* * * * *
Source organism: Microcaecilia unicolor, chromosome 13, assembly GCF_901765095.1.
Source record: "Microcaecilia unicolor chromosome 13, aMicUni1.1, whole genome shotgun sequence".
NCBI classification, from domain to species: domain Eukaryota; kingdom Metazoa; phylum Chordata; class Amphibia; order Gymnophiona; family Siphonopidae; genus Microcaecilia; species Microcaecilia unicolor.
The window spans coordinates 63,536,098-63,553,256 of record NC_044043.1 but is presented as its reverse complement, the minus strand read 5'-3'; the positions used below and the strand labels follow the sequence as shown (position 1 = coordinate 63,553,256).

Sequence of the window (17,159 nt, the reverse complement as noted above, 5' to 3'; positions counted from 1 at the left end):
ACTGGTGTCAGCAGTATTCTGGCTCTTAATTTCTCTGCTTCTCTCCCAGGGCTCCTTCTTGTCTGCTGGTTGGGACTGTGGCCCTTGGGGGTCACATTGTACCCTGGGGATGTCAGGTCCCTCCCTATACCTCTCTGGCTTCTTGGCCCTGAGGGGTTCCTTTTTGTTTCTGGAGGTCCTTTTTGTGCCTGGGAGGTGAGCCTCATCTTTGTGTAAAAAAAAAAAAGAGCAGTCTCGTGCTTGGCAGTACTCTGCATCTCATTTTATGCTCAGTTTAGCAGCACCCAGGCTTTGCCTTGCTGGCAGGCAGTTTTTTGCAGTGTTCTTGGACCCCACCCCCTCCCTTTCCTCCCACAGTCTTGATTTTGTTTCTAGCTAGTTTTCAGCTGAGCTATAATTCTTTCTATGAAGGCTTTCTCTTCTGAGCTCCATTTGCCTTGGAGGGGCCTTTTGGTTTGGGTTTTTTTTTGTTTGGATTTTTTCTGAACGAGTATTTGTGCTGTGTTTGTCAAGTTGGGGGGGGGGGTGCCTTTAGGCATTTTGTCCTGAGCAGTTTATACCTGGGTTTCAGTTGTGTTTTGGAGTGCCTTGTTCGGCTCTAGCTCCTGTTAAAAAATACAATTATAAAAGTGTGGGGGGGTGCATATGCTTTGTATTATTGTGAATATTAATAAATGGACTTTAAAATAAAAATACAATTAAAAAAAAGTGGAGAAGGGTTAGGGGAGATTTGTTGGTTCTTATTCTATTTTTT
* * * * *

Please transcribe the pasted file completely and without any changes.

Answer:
Source organism: Microcaecilia unicolor, chromosome 13, assembly GCF_901765095.1.
Source record: "Microcaecilia unicolor chromosome 13, aMicUni1.1, whole genome shotgun sequence".
NCBI classification, from domain to species: domain Eukaryota; kingdom Metazoa; phylum Chordata; class Amphibia; order Gymnophiona; family Siphonopidae; genus Microcaecilia; species Microcaecilia unicolor.
The window spans coordinates 63,536,098-63,553,256 of record NC_044043.1 but is presented as its reverse complement, the minus strand read 5'-3'; the positions used below and the strand labels follow the sequence as shown (position 1 = coordinate 63,553,256).

Sequence of the window (17,159 nt, the reverse complement as noted above, 5' to 3'; positions counted from 1 at the left end):
ACTGGTGTCAGCAGTATTCTGGCTCTTAATTTCTCTGCTTCTCTCCCAGGGCTCCTTCTTGTCTGCTGGTTGGGACTGTGGCCCTTGGGGGTCACATTGTACCCTGGGGATGTCAGGTCCCTCCCTATACCTCTCTGGCTTCTTGGCCCTGAGGGGTTCCTTTTTGTTTCTGGAGGTCCTTTTTGTGCCTGGGAGGTGAGCCTCATCTTTGTGTAAAAAAAAAAAAGAGCAGTCTCGTGCTTGGCAGTACTCTGCATCTCATTTTATGCTCAGTTTAGCAGCACCCAGGCTTTGCCTTGCTGGCAGGCAGTTTTTTGCAGTGTTCTTGGACCCCACCCCCTCCCTTTCCTCCCACAGTCTTGATTTTGTTTCTAGCTAGTTTTCAGCTGAGCTATAATTCTTTCTATGAAGGCTTTCTCTTCTGAGCTCCATTTGCCTTGGAGGGGCCTTTTGGTTTGGGTTTTTTTTTGTTTGGATTTTTTCTGAACGAGTATTTGTGCTGTGTTTGTCAAGTTGGGGGGGGGGGTGCCTTTAGGCATTTTGTCCTGAGCAGTTTATACCTGGGTTTCAGTTGTGTTTTGGAGTGCCTTGTTCGGCTCTAGCTCCTGTTAAAAAATACAATTATAAAAGTGTGGGGGGGTGCATATGCTTTGTATTATTGTGAATATTAATAAATGGACTTTAAAATAAAAATACAATTAAAAAAAAGTGGAGAAGGGTTAGGGGAGATTTGTTGGTTCTTATTCTATTTTTT